In order to succeed, it’s important to have a plan, no matter if it’s a graduate school thesis, a grant proposal, or a document that outlines your nonprofit’s structure and operations. A business plan is as essential for a charitable organization as it is for a commercial enterprise – perhaps even more so.
An effective business plan is more than a statement of purpose and goals. It is a roadmap for success, and it deserves serious consideration. Statistics are sobering: of the more than 1.5 million nonprofit organizations that operate in the United States, approximately 12% do not make it past the five-year mark, and the percentage of failure rises to 17% by the 10th anniversary — according to a 2019 brief from the National Center for Charitable Statistics.
Mission, Goals & Business Operations
We’ve previously addressed the need for a clear and concise mission statement to communicate your nonprofit’s defining purpose when seeking support from the community. We have also touched on the importance of a strategy for alleviating the specific needs that are core to your nonprofit’s mission, and to help with efforts to motivate volunteers, attract donors, and achieve your goals.
Both are vital aspects of your organization’s structure. A business plan is distinct, however, because it addresses the actions and activities of the organization in a concrete and detailed way. It not only defines the heart of your mission, but it outlines both short and long-term goals, defines funding needs, fundraising methods, and expenses for achieving goals. It should also provide clear answers to the following concerns:
- What actions will the organization take to achieve its specific goals?
- What is the plan to secure revenue for these activities?
- What are the associated operating costs, and how will they be funded?
Your business plan is an essential component of the nonprofit’s efforts to secure major funding from corporate sponsors, apply for grants, or secure development loans for facilities and operations. As your organization grows, your annual report should also refer to your business plan so that your board, supporters, and the public have a yardstick for measuring success.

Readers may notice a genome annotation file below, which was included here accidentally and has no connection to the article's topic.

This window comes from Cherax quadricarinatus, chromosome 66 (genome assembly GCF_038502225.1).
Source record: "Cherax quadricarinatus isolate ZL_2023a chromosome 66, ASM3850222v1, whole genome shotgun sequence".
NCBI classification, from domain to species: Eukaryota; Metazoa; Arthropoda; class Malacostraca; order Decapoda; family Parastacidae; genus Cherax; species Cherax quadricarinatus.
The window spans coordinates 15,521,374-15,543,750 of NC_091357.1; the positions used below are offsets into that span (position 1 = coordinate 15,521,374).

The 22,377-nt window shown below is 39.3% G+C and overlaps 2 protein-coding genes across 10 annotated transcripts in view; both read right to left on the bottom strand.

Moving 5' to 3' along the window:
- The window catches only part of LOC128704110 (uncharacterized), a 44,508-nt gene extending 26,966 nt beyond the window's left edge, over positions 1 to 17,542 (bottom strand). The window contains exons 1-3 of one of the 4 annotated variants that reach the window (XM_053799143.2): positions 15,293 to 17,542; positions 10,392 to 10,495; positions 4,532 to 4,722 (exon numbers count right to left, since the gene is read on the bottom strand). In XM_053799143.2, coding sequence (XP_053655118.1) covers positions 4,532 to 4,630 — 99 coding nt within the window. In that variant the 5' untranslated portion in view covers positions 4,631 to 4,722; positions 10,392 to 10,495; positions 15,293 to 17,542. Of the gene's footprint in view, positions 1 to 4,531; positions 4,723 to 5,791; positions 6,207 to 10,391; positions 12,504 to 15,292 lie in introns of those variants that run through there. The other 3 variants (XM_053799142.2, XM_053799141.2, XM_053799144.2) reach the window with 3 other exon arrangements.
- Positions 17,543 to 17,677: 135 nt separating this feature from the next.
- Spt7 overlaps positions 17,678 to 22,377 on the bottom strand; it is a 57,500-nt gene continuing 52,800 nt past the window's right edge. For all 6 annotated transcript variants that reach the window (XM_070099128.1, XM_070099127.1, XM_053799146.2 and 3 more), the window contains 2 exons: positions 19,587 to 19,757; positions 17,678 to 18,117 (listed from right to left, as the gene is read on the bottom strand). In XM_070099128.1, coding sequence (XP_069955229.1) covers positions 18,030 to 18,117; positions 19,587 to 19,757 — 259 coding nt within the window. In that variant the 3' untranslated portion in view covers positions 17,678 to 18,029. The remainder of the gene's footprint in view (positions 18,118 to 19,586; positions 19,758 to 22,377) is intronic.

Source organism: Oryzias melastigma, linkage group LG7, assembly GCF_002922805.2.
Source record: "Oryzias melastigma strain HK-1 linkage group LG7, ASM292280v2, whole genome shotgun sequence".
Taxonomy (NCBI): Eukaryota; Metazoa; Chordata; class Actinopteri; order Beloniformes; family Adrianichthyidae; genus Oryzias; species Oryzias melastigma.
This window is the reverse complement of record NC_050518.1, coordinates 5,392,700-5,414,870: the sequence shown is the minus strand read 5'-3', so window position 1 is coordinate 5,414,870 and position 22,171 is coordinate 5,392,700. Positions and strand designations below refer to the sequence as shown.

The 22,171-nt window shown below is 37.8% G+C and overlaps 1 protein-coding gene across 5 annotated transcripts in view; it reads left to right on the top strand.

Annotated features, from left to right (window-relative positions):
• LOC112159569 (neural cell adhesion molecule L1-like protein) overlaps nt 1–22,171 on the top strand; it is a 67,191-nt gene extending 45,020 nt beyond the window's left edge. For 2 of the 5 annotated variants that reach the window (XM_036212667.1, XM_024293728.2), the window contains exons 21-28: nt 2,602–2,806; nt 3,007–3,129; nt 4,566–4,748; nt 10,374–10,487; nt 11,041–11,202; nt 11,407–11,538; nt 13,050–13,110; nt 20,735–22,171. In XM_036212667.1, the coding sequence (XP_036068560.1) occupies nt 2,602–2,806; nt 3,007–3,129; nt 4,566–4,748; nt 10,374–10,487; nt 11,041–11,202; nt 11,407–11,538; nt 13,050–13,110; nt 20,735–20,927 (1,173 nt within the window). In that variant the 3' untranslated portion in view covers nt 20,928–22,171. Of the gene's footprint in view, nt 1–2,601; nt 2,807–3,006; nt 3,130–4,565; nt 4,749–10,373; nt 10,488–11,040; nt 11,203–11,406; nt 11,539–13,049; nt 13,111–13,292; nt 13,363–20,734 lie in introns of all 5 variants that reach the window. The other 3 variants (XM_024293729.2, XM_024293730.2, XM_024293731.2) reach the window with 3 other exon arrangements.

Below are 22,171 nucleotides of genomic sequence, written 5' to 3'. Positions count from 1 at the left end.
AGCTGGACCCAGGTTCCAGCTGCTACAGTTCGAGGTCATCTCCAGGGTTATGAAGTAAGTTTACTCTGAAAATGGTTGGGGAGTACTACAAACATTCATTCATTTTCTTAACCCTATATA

While much of the information in a business plan is of a general nature, each nonprofit is different. Before you get down to the business of drafting a business plan, determine who the audience will be. Do you hope to attract partners, secure funding from local businesses, sell sustaining memberships, or attract individual donors? Will you be applying for grants, or are individual volunteers and service hours more important than dollars? How do each of your goals tie directly to your mission?
How to Tie it All Together
Your formal business plan should reiterate that mission statement, and include a brief outline of the agreed-upon plan to support that mission. Whether you are starting a nonprofit or refining the business plan of an existing organization, your written document should include, at minimum, the following sections:
- An Executive Summary that captures your inspirational vision and mission, and outlines the overall business plan to follow
- A description of the planned programs, services and products the organization will provide
- The intended beneficiaries of programs, services and products
- Specific financial projections
- A marketing plan that includes as many details as possible
- Operational details, including a personnel chart, if applicable, as well as a facilities overview
- The projected impact of your organization on the people or community it intends to serve
A business plan can also include an appendix in which you might include comparative data from similar nonprofit organizations, statistics showing the need for your planned services, or potential fundraising goals for the year or over a five-year period.
Need More Help?
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